We did have some wonderful wonderful patient and kind people as parents as well.  One time during my first year, we went to the Exploratorium.  I was driving the old car that we used for such field trips, and our administrative assistant was driving a van full of kids as well.  We had a great trip, got ready to leave, counted the children, got in the cars and took off.  When we were on the Golden Gate Bridge, I realized that one of my children was missing.  I pulled up next to the van and had the student in the passenger seat yell across, “Do you have Anthony?”  When the answer was no, we pulled off at the first exit and turned around quickly.  Well, it turned out that Anthony decided to go to the bathroom after the count, and didn’t make it to the car.  He had gone crying to the Exploratorium office, they had called the school, and he was waiting, somewhat upset.  I was a wreck of course, quickly got him in the car and we took off again.  When we arrived at school, he went to his Mom, and she never ever said a negative thing to me, just was glad to have him back.  I will never forget her kindness in that way, because I was berating myself for a long time after that, and you can believe I did a million counts whenever we were coming back from a field trip!

Another time when Jo and I took the children “camping” (which means we always stayed in cabins or tent cabins or lodges), we decided to take a hike.  We followed the map as best we could, we walked across fields, tried to follow a fire road, and eventually found ourselves down in the nearby town after several hours, a lot of tired feet, and only a vague idea of where we’d been going.  We went to the fire station and asked if someone could take a couple of us back up to the camp so we could get the vehicles and come down to drive the kids back, because we knew that was the only way we’d make it, and it was late in the day.   Luckily, that worked, but our students did not let us forget that we had gotten them lost on our camping trip, and had to get the firefighters to help us.

Another camping experience happened with that group of students in the above paragraph, when we were up by Calistoga sleeping in tent cabins.  I was sleeping on the deck of a cabin with several students and another parent , a wonderful naturalist, who was great at identifying plants and things in nature.  In the night, I had to go to the bathroom, and was ready to step off the deck, when I heard a very large growl.  I scrambled to the parent’s bed and tried to wake him up, scared to death, and sure that it was a bear.  He awoke with great difficulty, and then pretty much fell right back asleep!   I waited as long as I could, then crept quietly beneath the tent cabin and peed in the dirt, running as fast as I could back into my bed afterwards, and sleeping with difficulty the rest of the night.  I did give him some teasing the next day, but we heard that there was a bear in the area, and I was glad that was the last night we were there!

My friend and I had little systems that really worked for us.  For example, I would type the newsletter, while she sat next to me and dictated most of it.  I would say a lot of the hard stuff to parents, she would back me up.  She would take charge of making the class quilt for the spring fair, I would lead singing every Friday.  She would organize the kitchen crews on the camping trips,  and lead the hikes, and I would organize the art project and entertainment. (And we both enforced the hour long silent time on those trips, where kids were supposed to do something independently, read or draw or sit in nature, but nothing where they’d be communicating with others or causing problems for us to deal with).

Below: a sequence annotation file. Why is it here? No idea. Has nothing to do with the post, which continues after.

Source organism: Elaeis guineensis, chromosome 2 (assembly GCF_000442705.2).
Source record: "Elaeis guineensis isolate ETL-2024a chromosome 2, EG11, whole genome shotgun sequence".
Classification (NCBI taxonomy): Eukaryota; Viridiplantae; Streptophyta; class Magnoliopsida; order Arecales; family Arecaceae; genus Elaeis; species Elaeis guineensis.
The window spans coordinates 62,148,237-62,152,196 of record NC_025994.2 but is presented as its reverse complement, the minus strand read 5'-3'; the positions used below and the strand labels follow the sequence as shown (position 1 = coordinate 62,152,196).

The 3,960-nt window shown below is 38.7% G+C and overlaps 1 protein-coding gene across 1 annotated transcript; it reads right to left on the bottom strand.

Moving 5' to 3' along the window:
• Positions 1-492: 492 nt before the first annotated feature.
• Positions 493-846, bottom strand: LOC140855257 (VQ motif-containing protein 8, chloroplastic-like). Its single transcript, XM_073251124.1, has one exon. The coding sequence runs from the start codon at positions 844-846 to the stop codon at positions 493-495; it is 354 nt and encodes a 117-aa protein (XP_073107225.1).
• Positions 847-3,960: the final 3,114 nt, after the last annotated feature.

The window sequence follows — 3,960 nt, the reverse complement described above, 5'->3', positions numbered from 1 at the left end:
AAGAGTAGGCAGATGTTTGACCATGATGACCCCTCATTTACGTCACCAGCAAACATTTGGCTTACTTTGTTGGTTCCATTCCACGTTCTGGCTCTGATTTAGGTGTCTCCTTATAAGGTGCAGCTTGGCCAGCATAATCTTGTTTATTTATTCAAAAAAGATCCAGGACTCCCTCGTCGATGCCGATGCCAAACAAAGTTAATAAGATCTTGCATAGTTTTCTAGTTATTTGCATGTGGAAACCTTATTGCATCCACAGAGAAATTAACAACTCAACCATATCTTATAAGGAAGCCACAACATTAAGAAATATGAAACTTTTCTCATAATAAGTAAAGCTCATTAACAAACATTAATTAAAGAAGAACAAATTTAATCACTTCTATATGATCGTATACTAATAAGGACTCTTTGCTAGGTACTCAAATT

My friend was so much better at behavior management than me, and she often had quite sneaky ways of getting the truth out of the children when they’d done something they shouldn’t have done.  Once a boy in our class sprayed the fire extinguisher all around the kindergarten room, but we hadn’t seen him, only suspected it was him.  Instead of asking him if he did it, she asked him why he did it, and he ended up telling, without realizing that he was admitting guilt without being presumed innocent.

Once a year we had something we called Reading Week, during which we had a readathon.  For our older students, it lasted basically for 3 days, lots of reading, lots of snacks, lots of peace!  My friend and I would set up our lawn chairs, one in each classroom, with our stack of books, and read right along with the children.  We exchanged books sometimes, and talked about them during the breaks.  The kids had sleeping bags and stuffies and books and comic books and magazines, anything that was reading material.  We’d take breaks every hour, and then get back to it.  We all loved it.  I’ll never forget reading my first Barbara Kingsolver during a readathon.

Of course we had our share of interesting students — the one who would never take off his jacket or hood, another who sneakily climbed a tree to sit in quietly and try to overhear the adult conversations (we had a lot of outdoor space, and the classrooms were enclosed in little buildings, 2 to a building with lots of walking space in between), one who took a bra and stuffed it down the toilet on a camping trip, the little group of wannabe smokers, who thought they could get away with it in the bathroom, the one who wrote me a sweet short story about lesbians as a parting gift when she graduated, and one who taught us to make crepes, and stayed in the back of the classroom with the electric frypan for ages, patiently making one for every student.  Of course I could go on and on and on.  Interesting, challenging, creative, and wonderful students who have the same qualities now as they had then.

Besides teaching together during those years, my friend and I saw each other through raising our children, the changing of partners, incredible sadness, some depression, loneliness, and a lot of laughter.  When I left that school, the hardest part was leaving my friend, so we made regular get togethers so we could keep in touch.  For a while they were at the nail salon, and now they are at each other’s homes, having lunch and doing our knitting/crocheting projects. We talk about grandchildren as well as children, and we compare notes on what we know about the students we taught — grown and doing amazing things all over the world.  We are both cancer survivors, and know how important it is to appreciate each day, as well as enjoy our new and slower pace of life.  I feel so lucky to know her.